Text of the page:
The solution came to Dela on Saturday morning along with her flow. She had gone to the bathroom to pee and saw the monthly red stain on her underwear. “Do I have napkins?” She thought. Then, light bulb! Exhilarated, she looked for the cardboard box. When she spotted it, she turned the water heater on and put the silicone cup in while she read the instructions again. 

Guided by the illustrations, Dela folded the cup and struggled inserting it. She flinched when it finally popped into position. After twelve hours, she rushed to the bathroom and squatted. She winced at the pain, trying to pull the cup out of her entrance; blood spilled as the cup’s released.

“F*ck!” she uttered in exasperation. She carefully transferred whatever was left to a random jar, washed the cup then reinserted it. 

Done at last, Dela proceeded to knock on Edgar’s door, which immediately opened and closed as it did before. She held out the Good Shepherd jar but instead of ube, it was filled with red slosh—no, not strawberry jam. Edgar looked at it puzzled but accepted it nonetheless. 

“You didn’t say the blood should come fresh from my veins,” Dela said, confident she had outsmarted him. “And exactly how much of it so I guess my rent’s paid.” 

“What …?” 

“Your skin’s pale and cold; your teeth sharp. You gave me iron supplements then asked for my blood,” she said. “I know what you are.”

Edgar raises an eyebrow.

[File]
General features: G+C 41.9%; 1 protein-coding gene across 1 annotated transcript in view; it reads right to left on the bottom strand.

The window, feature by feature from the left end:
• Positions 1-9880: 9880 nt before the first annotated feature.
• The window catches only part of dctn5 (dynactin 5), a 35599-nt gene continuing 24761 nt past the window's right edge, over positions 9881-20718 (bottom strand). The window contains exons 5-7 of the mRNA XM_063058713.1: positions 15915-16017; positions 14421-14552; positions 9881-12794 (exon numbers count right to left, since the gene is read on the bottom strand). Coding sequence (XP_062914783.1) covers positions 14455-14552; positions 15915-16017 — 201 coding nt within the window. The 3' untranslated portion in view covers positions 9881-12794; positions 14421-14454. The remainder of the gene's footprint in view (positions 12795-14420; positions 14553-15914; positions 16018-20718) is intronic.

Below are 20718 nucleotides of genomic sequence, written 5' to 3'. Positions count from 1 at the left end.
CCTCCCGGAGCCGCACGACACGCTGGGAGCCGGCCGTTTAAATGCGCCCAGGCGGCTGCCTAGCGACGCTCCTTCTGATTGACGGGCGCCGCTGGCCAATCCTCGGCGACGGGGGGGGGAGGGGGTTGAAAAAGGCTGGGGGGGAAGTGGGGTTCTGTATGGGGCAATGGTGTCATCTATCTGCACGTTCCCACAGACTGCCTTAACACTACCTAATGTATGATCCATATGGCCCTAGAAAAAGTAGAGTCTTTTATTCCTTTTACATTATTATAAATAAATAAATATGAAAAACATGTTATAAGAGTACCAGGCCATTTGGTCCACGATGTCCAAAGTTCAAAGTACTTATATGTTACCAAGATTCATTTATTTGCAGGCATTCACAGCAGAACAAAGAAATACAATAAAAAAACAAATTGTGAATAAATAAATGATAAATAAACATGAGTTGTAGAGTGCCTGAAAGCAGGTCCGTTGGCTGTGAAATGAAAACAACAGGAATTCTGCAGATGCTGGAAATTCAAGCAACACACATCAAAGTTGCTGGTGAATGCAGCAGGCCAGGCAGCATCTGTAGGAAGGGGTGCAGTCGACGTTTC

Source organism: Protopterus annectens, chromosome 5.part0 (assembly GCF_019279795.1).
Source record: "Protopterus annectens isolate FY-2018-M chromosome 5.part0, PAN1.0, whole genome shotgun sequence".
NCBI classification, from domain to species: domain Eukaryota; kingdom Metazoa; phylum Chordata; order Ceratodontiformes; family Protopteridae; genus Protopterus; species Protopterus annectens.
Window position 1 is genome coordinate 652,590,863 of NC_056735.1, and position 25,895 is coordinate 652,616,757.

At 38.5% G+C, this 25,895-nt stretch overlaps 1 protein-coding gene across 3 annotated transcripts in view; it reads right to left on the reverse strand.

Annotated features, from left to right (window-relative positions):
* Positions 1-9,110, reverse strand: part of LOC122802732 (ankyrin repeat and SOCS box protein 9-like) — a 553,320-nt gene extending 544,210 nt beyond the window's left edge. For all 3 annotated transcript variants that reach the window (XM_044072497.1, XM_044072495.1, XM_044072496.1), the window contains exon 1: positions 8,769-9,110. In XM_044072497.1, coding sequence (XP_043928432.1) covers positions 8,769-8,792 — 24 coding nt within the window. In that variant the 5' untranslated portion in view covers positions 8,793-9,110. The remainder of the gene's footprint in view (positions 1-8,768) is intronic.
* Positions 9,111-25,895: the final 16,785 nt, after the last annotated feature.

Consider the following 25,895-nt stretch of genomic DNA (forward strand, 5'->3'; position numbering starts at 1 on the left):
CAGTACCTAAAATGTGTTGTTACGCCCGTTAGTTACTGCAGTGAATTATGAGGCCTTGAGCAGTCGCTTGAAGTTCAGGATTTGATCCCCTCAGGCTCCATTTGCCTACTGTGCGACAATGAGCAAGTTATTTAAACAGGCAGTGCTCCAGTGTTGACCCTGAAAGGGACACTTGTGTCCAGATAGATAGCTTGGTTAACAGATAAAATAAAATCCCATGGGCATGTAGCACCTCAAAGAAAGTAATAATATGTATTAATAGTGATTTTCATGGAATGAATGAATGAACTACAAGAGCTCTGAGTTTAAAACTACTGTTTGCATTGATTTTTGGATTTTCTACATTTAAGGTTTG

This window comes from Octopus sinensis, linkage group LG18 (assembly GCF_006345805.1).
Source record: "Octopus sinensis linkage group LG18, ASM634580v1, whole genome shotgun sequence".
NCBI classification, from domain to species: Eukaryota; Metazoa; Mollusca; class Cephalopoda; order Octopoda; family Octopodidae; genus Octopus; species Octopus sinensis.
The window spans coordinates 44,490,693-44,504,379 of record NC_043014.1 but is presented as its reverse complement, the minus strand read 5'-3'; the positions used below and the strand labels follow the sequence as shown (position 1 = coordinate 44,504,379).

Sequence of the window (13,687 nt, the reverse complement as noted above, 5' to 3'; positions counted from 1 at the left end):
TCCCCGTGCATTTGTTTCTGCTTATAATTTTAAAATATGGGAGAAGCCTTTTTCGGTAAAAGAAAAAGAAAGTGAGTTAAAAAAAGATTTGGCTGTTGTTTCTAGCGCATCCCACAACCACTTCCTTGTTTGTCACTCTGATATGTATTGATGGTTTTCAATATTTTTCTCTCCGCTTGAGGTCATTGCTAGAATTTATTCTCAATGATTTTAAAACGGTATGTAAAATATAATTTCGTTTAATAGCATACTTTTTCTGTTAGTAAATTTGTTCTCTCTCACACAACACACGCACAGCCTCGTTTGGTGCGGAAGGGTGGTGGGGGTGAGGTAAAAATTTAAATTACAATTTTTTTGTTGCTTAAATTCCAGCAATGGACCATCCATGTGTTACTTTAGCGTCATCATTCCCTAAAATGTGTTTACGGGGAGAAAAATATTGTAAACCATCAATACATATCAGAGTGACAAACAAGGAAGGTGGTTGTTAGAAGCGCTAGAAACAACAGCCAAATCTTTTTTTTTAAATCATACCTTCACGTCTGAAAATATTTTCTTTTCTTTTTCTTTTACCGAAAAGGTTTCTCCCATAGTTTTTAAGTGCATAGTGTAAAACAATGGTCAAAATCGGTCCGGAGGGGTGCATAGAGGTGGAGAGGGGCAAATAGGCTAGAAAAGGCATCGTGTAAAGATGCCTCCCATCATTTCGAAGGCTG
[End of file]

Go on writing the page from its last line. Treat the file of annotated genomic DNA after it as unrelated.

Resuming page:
“V-vampire,” Dela finally says. 

To her surprise, Edgar clutched his belly, his booming laughter echoed. “I’m a vampire?” he asked, still laughing. “Based on those? Wow,” he wiped nonexistent tears, “Now I know Kojic’s effective.” 

“When I said pay with your blood, I meant donate it; I’m a Red Cross volunteer and there’s a blood drive tomorrow,” Edgar elucidated. “I thought I’d let you off as long as you donate blood. Really, that’s worth more!” He had stopped laughing but amusement was still evident in his tone. “Also, my room is air-conditioned thus the cold fingers.” 

Dela realized her foolishness. She wanted the concrete floor to swallow her. 

“Since you have mens, you can’t donate,” Edgar pointed out. “But you made me laugh so I’ll accept this payment.” 

Though Dela wanted to pay in cash instead, she couldn’t afford to. Grateful for Edgar’s generosity and humiliated by her folly, she mumbled thank-yous then sprints towards her apartment as she had before. 

Edgar went straight to his bathroom. He turned the faucet on and poured the contents of the Good Shepherd jar over the sink; he smirked but the useless mirror in front of him didn’t reveal it. ☁️